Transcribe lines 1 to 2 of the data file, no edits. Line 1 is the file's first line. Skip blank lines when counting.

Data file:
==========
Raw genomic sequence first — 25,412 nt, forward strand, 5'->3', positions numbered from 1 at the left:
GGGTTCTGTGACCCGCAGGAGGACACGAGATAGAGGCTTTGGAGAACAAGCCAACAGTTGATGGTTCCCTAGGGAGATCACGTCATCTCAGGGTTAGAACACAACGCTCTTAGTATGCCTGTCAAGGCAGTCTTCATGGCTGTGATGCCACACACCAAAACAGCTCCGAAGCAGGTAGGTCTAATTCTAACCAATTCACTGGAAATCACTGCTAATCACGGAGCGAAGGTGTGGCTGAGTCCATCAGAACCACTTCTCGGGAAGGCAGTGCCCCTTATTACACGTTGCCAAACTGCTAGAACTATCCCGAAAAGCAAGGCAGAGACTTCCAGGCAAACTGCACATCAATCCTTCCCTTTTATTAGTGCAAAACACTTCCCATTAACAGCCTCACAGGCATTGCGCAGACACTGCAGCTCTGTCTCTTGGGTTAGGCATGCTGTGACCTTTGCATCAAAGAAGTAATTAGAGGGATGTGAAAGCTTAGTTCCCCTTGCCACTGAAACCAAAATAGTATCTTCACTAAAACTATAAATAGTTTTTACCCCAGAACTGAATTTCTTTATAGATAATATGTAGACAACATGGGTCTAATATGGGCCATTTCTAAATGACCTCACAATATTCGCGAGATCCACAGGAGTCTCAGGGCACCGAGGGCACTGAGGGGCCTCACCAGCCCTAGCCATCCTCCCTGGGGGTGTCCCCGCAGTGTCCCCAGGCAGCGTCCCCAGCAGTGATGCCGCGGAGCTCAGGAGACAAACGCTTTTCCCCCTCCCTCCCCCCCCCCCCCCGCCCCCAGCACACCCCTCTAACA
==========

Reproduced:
Raw genomic sequence first — 25,412 nt, forward strand, 5'->3', positions numbered from 1 at the left:
GGGTTCTGTGACCCGCAGGAGGACACGAGATAGAGGCTTTGGAGAACAAGCCAACAGTTGATGGTTCCCTAGGGAGATCACGTCATCTCAGGGTTAGAACACAACGCTCTTAGTATGCCTGTCAAGGCAGTCTTCATGGCTGTGATGCCACACACCAAAACAGCTCCGAAGCAGGTAGGTCTAATTCTAACCAATTCACTGGAAATCACTGCTAATCACGGAGCGAAGGTGTGGCTGAGTCCATCAGAACCACTTCTCGGGAAGGCAGTGCCCCTTATTACACGTTGCCAAACTGCTAGAACTATCCCGAAAAGCAAGGCAGAGACTTCCAGGCAAACTGCACATCAATCCTTCCCTTTTATTAGTGCAAAACACTTCCCATTAACAGCCTCACAGGCATTGCGCAGACACTGCAGCTCTGTCTCTTGGGTTAGGCATGCTGTGACCTTTGCATCAAAGAAGTAATTAGAGGGATGTGAAAGCTTAGTTCCCCTTGCCACTGAAACCAAAATAGTATCTTCACTAAAACTATAAATAGTTTTTACCCCAGAACTGAATTTCTTTATAGATAATATGTAGACAACATGGGTCTAATATGGGCCATTTCTAAATGACCTCACAATATTCGCGAGATCCACAGGAGTCTCAGGGCACCGAGGGCACTGAGGGGCCTCACCAGCCCTAGCCATCCTCCCTGGGGGTGTCCCCGCAGTGTCCCCAGGCAGCGTCCCCAGCAGTGATGCCGCGGAGCTCAGGAGACAAACGCTTTTCCCCCTCCCTCCCCCCCCCCCCCCGCCCCCAGCACACCCCTCTAACA